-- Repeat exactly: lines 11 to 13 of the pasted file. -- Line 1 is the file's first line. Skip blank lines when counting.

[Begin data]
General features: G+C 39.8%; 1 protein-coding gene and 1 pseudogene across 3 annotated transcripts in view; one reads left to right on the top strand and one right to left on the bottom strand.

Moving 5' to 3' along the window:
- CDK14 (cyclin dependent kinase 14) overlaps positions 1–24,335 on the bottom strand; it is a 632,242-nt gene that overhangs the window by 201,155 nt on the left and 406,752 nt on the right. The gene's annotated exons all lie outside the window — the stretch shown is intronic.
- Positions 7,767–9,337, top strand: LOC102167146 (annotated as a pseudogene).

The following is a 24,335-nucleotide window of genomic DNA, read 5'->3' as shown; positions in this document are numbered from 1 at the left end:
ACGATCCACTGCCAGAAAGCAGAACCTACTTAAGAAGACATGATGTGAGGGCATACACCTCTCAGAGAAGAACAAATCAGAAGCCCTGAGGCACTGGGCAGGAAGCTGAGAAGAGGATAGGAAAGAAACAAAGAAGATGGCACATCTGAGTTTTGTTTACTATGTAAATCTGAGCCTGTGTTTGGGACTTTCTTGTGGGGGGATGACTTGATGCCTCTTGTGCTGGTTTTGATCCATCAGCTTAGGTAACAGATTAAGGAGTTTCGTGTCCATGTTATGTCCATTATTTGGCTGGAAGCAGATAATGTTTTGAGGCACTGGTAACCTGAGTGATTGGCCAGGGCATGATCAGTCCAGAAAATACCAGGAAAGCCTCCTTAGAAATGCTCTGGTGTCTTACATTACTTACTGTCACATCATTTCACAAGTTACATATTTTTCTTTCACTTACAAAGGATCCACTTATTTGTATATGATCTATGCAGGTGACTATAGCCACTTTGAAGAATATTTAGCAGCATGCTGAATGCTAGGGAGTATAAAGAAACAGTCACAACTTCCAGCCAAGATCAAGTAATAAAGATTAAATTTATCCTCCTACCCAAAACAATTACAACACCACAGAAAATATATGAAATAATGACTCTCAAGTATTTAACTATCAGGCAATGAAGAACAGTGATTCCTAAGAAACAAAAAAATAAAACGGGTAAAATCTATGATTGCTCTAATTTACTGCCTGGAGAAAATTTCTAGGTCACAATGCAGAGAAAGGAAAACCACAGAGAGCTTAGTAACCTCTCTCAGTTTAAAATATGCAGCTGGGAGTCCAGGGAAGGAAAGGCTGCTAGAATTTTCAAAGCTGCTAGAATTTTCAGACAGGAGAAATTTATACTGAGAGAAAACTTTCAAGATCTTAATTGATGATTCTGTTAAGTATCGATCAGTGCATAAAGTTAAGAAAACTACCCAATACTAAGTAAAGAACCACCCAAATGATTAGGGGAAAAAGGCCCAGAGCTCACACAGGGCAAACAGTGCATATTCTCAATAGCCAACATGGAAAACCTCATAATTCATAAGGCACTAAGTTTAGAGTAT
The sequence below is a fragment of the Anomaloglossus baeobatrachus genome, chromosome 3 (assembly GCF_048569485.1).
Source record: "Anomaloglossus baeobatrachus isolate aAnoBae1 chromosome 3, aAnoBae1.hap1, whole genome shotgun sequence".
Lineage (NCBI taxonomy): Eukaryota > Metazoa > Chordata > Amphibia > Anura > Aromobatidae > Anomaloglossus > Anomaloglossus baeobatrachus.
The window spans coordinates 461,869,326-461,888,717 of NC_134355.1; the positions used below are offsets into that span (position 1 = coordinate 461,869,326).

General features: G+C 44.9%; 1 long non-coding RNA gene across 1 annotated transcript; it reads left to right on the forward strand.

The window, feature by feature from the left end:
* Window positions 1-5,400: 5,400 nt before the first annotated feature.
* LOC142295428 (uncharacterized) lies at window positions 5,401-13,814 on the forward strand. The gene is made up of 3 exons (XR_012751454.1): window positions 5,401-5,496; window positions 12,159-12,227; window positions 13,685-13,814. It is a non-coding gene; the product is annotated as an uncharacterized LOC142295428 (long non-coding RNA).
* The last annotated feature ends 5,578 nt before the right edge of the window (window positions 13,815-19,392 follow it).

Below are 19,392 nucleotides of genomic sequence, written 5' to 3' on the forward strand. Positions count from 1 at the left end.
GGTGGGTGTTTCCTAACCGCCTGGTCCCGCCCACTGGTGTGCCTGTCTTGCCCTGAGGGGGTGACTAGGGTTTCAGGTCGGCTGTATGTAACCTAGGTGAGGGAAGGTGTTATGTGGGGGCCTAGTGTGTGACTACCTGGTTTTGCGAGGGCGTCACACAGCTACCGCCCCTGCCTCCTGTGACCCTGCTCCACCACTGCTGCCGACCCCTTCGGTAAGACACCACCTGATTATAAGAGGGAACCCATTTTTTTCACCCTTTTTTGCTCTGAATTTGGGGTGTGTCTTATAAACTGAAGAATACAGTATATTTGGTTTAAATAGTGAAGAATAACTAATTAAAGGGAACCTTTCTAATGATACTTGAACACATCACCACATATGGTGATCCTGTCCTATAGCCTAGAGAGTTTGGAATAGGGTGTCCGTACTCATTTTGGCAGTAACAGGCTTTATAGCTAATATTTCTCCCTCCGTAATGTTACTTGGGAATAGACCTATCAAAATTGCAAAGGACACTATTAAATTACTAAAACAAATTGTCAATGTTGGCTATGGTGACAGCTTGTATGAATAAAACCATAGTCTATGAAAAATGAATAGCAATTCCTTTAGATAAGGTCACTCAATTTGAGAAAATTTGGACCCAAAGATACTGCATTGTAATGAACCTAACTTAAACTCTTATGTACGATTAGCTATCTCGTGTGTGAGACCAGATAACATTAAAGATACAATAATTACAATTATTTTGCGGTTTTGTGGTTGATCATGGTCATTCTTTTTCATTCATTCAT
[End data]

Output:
General features: G+C 44.9%; 1 long non-coding RNA gene across 1 annotated transcript; it reads left to right on the forward strand.

The window, feature by feature from the left end:
* Window positions 1-5,400: 5,400 nt before the first annotated feature.